Friday, July 24, 2009
Maxine Kumin lives on a farm in central New Hampshire. She has published thirteen volumes of poetry, as well as novels, short stories, and essays on country living (including Women, Animals, and Vegetables). She was awarded the Pulitzer Prize for Poetry in 1973 and has been a poetry consultant for the Library of Congress and Poet Laureate of New Hampshire. She was awarded the Poets Prize in 1993 and received the Aiken/Taylor Award for Modern Poetry in 1995. She also received the Ruth E. Lily Prize in 1999. In 1995, Kumin became a chancellor of the Academy of American Poets but resigned that post four years later, along with Carolyn Kizer, in protest over the board’s reluctance to admit poets of color. This act led to an entire restructuring of the institution’s bylaws. Kumin's most recent collection of poetry is Still to Mow (Norton, 2007).
How pleasant the yellow butter
melting on white kernels, the meniscus
of red wine that coats the insides of our goblets
where we sit with sturdy friends as old as we are
after shucking the garden's last Silver Queen
and setting husks and stalks aside for the horses
the last two of our lives, still noble to look upon:
our first foal, now a bossy mare of 28
which calibrates to 84 in people years
and my chestnut gelding, not exactly a youngster
at 22. Every year, the end of summer
lazy and golden, invites grief and regret:
suddenly it's 1980, winter buffets us,
winds strike like cruelty out of Dickens. Somehow
we have seven horses for six stalls. One of them,
a big-nosed roan gelding, calm as a president's portrait
lives in the rectangle that leads to the stalls. We call it
the motel lobby. Wise old campaigner, he dunks his
hay in the water bucket to soften it, then visits the others
who hang their heads over their dutch doors. Sometimes
he sprawls out flat to nap in his commodious quarters.
That spring, in the bustle of grooming
and riding and shoeing, I remember I let him go
to a neighbor I thought was a friend, and the following
fall she sold him down the river. I meant to
but never did go looking for him, to buy him back
and now my old guilt is flooding this twilit table
my guilt is ghosting the candles that pale us to skeletons
the ones we must all become in an as yet unspecified order.
Oh Jack, tethered in what rough stall alone
did you remember that one good winter?
When was this poem composed? How did it start? How many revisions did this poem undergo? How much time elapsed between the first and final drafts?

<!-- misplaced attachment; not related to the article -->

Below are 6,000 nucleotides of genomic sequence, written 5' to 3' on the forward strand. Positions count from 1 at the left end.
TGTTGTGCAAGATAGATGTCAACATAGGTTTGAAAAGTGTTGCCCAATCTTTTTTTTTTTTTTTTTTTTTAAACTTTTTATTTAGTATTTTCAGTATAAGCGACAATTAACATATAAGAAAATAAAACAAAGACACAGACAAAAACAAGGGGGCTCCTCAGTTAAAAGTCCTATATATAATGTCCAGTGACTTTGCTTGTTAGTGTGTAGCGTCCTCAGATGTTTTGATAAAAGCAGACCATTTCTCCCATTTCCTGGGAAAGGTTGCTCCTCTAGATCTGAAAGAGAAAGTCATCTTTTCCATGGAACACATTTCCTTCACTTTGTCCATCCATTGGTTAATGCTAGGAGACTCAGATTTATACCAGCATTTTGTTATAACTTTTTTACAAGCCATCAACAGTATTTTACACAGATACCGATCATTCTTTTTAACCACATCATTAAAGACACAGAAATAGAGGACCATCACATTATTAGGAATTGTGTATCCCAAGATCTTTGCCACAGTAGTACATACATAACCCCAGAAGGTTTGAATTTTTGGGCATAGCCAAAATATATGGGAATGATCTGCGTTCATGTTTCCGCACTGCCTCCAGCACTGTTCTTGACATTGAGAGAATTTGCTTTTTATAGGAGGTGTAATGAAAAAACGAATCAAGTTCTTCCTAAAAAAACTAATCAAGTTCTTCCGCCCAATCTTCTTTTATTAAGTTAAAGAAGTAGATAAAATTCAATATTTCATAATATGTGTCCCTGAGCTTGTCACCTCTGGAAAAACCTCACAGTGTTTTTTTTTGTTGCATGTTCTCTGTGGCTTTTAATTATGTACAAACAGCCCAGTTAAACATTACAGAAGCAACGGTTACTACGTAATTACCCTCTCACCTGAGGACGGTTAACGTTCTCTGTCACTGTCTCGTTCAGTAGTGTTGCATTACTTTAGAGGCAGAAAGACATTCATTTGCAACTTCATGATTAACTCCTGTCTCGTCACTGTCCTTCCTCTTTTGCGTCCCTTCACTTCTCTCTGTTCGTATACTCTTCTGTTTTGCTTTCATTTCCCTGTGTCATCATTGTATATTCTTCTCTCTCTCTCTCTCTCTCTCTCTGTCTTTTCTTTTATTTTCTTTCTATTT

“Jack” didn’t start with a description of the setting but in medias res with the remembrance & guilt. I can’t remember how many takes later it sort of fell into place beginning with the wine, old friends and corn shucking.
Do you believe in inspiration? How much of this poem was “received” and how much was the result of sweat and tears?
I do believe ultimately in inspiration; without it I would probably never write as I do not trust what George Starbuck used to call “thunk up” poems. I’d say it was mostly received but in stages that required a lot of trial and error and that is my usual experience.
How did this poem arrive at its final form? Did you consciously employ any principles of technique?
Conscious principles? Not really. I have learned over a lifetime to employ what I call “poetic tact,” a seat-of-the-pants knowledge of what works, what isn’t too much, or minimalist. I dislike bare poems that leave almost everything to the reader but I also believe in leaving room for the reader to do some of the work, to enter into the poem.
How long after you finished this poem did it first appear in print?
Alas, I can’t remember how long after I wrote it that it was published (or even where).
How long do you let a poem “sit” before you send it off into the world? Do you have any rules about this or does your practice vary with every poem?
I tend to let a poem sit for several weeks or even months (in some cases years) before I submit it—in the first flush of completion I often think it is done when it isn’t and it takes time for a poem to come back down to room temperature to where I can see it a bit dispassionately.
Could you talk about fact and fiction and how this poem negotiates the two?
Just about everything I write begins in, or is in some way anchored in fact, which gives me the freedom to fictionalize as needed.
Is this a narrative poem?
I am a narrative poet; in other poets’ work I want to see at least a narrative thread running thru, something to hold onto.
Do you have any particular audience in mind when you write, an ideal reader? Did you let anyone see drafts of this poem before you finished it? Is there an individual or a group of individuals with whom you regularly share work?
No particular audience in mind. It has to please me first but of course I am conscious of readership. I have never trusted the writer who says she/he only writes for her/himself. I’ve never met a musician who didn’t want the work to be performed. Ca va.
As for sharing drafts, I do so, occasionally, and I think most poets do as well. It shortcuts the process to be able to bounce a draft off a trusted adviser and can save me from heading wrong-way down a narrow alley.
How does this poem differ from other poems of yours? What is American about this poem?
“Jack” doesn’t differ from the general body of my work. The older I grow the more elegiac my poems become. I write more about our lives here on the farm, probably too much about our dogs and horses, but these, along with vegetables, are what I know best. If that makes this an American poem, so be it.
Was this poem finished or abandoned?
I think this poem was finished.